Umbria - Side Corridor

Canvas Prints

Norbert Probst

Nuremberg, Germany

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Sizing Information

Small 12.0" x 8.0"
Medium 18.0" x 12.0"
Large 24.0" x 16.0"
X large 30.0" x 20.0"


  • Each print is individually stretched and constructed for your order
  • Epson pigment inks using Giclée inkjets to ensure a long life
  • UV protection provided by a clear lacquer
  • Cotton/poly blend Canson canvas for brighter whites and even stretching


Artist's Description


Built by Rieherst Schiffswerk of Hamburg, the Umbria was launched as the Bahia Blanca on 30 December 1911. Technically described as an “Twin Screw Steamer,” she was driven by two 6 cylinder compound steam-engines which produced a top speed of 14 knots. Displacing 10,076 gross registered tonnes, she was a passenger cargo vessel capable of carrying over 2,000 passengers and 9,000 tonnes of cargo. She measured 153.4m x 18m and had a draught of 10.8m.

In 1912, the Bahia Blanca went into service with the Hamburg- America Line and plied the routes between Europe and Argentina until the outbreak of WW1 when she was interned in Buenos Aries. In 1918 the ship was then acquired by the Argentinean Government.

In 1935, she was purchased by the Italian Government, renamed “Umbria” and refitted as a troopship. For the next 2 years, she ferried thousands of troops to various colonies in East Africa before being finally sold to the Triestino Line in 1937. The Umbria was then employed between Italy and various Mediterranean and Red Sea ports.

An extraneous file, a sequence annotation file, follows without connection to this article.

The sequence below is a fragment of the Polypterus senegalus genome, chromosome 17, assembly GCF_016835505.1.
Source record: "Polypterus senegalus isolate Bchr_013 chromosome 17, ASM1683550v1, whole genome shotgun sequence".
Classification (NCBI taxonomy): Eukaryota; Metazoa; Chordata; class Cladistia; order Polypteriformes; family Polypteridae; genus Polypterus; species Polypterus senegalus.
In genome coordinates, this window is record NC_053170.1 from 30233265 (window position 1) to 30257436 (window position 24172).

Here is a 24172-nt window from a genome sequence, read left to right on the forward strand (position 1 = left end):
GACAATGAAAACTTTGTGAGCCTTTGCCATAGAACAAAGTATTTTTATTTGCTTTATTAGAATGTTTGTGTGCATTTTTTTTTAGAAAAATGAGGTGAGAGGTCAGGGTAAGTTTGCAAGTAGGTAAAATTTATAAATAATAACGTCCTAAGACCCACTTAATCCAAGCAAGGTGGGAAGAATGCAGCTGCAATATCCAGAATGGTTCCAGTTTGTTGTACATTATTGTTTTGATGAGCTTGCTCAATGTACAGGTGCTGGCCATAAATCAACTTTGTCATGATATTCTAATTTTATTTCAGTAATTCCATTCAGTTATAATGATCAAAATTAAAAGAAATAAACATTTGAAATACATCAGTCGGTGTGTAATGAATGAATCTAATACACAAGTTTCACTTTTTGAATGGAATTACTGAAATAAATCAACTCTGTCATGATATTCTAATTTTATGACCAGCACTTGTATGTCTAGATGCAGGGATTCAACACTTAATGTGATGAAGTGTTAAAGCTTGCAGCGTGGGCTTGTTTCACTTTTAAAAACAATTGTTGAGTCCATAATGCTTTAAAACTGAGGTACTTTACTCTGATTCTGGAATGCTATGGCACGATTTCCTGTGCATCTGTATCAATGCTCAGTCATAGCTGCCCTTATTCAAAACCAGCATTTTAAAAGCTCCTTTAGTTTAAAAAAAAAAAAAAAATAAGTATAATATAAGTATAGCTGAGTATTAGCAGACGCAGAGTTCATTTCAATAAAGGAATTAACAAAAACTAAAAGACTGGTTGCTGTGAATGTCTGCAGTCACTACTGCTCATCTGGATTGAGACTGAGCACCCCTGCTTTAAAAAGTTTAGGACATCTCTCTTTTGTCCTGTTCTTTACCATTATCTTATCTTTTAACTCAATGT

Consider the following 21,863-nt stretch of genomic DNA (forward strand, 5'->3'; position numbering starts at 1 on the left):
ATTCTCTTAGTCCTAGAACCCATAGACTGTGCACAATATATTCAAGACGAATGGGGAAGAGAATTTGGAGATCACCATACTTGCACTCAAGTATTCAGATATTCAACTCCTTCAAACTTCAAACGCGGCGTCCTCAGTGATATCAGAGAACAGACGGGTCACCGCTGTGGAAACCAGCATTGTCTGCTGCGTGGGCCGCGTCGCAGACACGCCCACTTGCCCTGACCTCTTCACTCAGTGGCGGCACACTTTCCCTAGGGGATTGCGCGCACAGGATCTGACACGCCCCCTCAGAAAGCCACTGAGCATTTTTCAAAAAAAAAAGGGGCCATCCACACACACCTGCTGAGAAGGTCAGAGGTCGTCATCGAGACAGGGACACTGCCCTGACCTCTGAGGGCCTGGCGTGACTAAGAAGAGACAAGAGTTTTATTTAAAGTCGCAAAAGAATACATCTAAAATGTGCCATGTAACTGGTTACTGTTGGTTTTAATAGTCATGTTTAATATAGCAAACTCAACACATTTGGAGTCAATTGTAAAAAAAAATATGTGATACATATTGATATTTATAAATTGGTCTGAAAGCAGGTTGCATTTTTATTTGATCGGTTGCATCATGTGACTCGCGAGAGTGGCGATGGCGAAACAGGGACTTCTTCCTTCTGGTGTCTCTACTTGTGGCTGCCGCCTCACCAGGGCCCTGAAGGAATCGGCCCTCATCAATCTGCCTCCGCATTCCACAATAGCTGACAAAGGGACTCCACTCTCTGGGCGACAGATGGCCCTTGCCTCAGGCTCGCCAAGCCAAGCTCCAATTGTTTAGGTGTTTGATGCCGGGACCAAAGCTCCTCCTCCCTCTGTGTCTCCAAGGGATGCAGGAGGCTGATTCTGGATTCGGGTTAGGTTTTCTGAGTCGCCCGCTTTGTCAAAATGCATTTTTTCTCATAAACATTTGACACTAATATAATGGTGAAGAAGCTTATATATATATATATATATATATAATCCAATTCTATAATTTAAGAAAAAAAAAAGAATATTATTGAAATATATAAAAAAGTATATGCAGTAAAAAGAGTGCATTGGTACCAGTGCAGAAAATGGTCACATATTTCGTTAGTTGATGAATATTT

In May 1940 Captain Lorenzo Muiesan personally supervised the loading of various war-like commodities in the ports of Genoa, Leghorn and Naples in preparation for the forthcoming Italian war effort. With scant regard for secrecy, the Umbria was finally loaded with 360,000 bombs, 60 boxes of detonators and other stores totalling 8,600 tons.

On 3rd June 1940, she arrived at Port Said. Although expected to enter the war any day, Italy was still technically neutral and there was only so much the Royal Navy could do to delay the vessel before her deadly cargo reached enemy forces. On 6th June she was finally allowed to continue on her way.

She was then shadowed by HMS Grimsby and, on 9th June, when close to Port Sudan, the Grimsby forced the Umbria to anchor close inshore. The Battle Cruiser HMS Leander then arrived and a party of 20 seaman boarded the Umbria, searched the vessel for contraband and remained on board throughout the night. On the morning of June 10th, Captain Muiesan was listening to his radio and became the only man on board to know that Italy had formally declared War. Under the very noses of the British sailors, he then succeeded in scuttling his ship.

After the War, a British team of Bomb-Disposal experts reported that, in the event of an explosion, half of Port Sudan was likely to disappear…

Diving the Umbria

The Umbria is found almost exactly as she was on the day she settled onto the seabed – on her port side at Wingate Reef. At 38m, the Bows are the deepest part of the wreck and at the stern, the rudder rests on the sand at 30m. The shallowest part is next to the Bridge where the lifeboat davits just break the surface. Neither the ship nor her contents were ever salvaged.

Canon EOS 50-E, 2.8/15mm Fisheye, Subal housing, 1/125s, f11, Subtronic amphibian flash, manual power settings

Artwork Comments

  • MattTworkowski
  • Norbert Probst
  • Stephen Colquitt
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  • Norbert Probst
  • kemal91
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  • John  De Bord Photography
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  • Norbert Probst
  • Magi5760
  • Elaine  Manley
  • Norbert Probst
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